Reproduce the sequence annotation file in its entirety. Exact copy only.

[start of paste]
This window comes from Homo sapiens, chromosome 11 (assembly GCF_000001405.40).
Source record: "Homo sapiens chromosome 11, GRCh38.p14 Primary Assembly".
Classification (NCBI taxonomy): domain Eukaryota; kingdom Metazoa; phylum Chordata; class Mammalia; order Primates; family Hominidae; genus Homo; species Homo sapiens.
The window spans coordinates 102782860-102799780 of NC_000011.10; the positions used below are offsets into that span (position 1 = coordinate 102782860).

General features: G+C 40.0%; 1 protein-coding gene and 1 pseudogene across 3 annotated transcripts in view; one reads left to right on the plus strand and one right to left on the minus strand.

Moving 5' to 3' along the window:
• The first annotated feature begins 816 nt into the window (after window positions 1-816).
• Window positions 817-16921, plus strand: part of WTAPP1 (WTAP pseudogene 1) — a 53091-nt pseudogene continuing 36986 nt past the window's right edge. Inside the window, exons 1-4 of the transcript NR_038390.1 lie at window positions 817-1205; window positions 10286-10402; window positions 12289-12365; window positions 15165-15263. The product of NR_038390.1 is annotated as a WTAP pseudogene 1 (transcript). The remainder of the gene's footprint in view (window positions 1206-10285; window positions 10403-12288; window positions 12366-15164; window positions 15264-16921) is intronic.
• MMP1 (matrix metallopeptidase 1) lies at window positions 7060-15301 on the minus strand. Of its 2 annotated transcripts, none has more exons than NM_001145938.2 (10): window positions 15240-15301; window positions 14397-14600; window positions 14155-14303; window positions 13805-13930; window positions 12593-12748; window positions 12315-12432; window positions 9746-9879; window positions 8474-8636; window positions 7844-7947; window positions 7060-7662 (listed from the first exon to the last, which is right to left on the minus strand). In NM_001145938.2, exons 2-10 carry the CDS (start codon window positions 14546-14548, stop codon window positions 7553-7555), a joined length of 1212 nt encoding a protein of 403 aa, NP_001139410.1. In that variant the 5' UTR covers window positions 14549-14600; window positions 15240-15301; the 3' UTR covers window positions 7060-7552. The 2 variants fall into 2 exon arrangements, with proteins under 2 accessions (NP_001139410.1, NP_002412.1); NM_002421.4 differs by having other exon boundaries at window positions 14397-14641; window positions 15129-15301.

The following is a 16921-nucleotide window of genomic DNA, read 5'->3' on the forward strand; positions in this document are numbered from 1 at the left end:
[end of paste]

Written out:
This window comes from Homo sapiens, chromosome 11 (assembly GCF_000001405.40).
Source record: "Homo sapiens chromosome 11, GRCh38.p14 Primary Assembly".
Classification (NCBI taxonomy): domain Eukaryota; kingdom Metazoa; phylum Chordata; class Mammalia; order Primates; family Hominidae; genus Homo; species Homo sapiens.
The window spans coordinates 102782860-102799780 of NC_000011.10; the positions used below are offsets into that span (position 1 = coordinate 102782860).

General features: G+C 40.0%; 1 protein-coding gene and 1 pseudogene across 3 annotated transcripts in view; one reads left to right on the plus strand and one right to left on the minus strand.

Moving 5' to 3' along the window:
• The first annotated feature begins 816 nt into the window (after window positions 1-816).
• Window positions 817-16921, plus strand: part of WTAPP1 (WTAP pseudogene 1) — a 53091-nt pseudogene continuing 36986 nt past the window's right edge. Inside the window, exons 1-4 of the transcript NR_038390.1 lie at window positions 817-1205; window positions 10286-10402; window positions 12289-12365; window positions 15165-15263. The product of NR_038390.1 is annotated as a WTAP pseudogene 1 (transcript). The remainder of the gene's footprint in view (window positions 1206-10285; window positions 10403-12288; window positions 12366-15164; window positions 15264-16921) is intronic.
• MMP1 (matrix metallopeptidase 1) lies at window positions 7060-15301 on the minus strand. Of its 2 annotated transcripts, none has more exons than NM_001145938.2 (10): window positions 15240-15301; window positions 14397-14600; window positions 14155-14303; window positions 13805-13930; window positions 12593-12748; window positions 12315-12432; window positions 9746-9879; window positions 8474-8636; window positions 7844-7947; window positions 7060-7662 (listed from the first exon to the last, which is right to left on the minus strand). In NM_001145938.2, exons 2-10 carry the CDS (start codon window positions 14546-14548, stop codon window positions 7553-7555), a joined length of 1212 nt encoding a protein of 403 aa, NP_001139410.1. In that variant the 5' UTR covers window positions 14549-14600; window positions 15240-15301; the 3' UTR covers window positions 7060-7552. The 2 variants fall into 2 exon arrangements, with proteins under 2 accessions (NP_001139410.1, NP_002412.1); NM_002421.4 differs by having other exon boundaries at window positions 14397-14641; window positions 15129-15301.

The following is a 16921-nucleotide window of genomic DNA, read 5'->3' on the forward strand; positions in this document are numbered from 1 at the left end: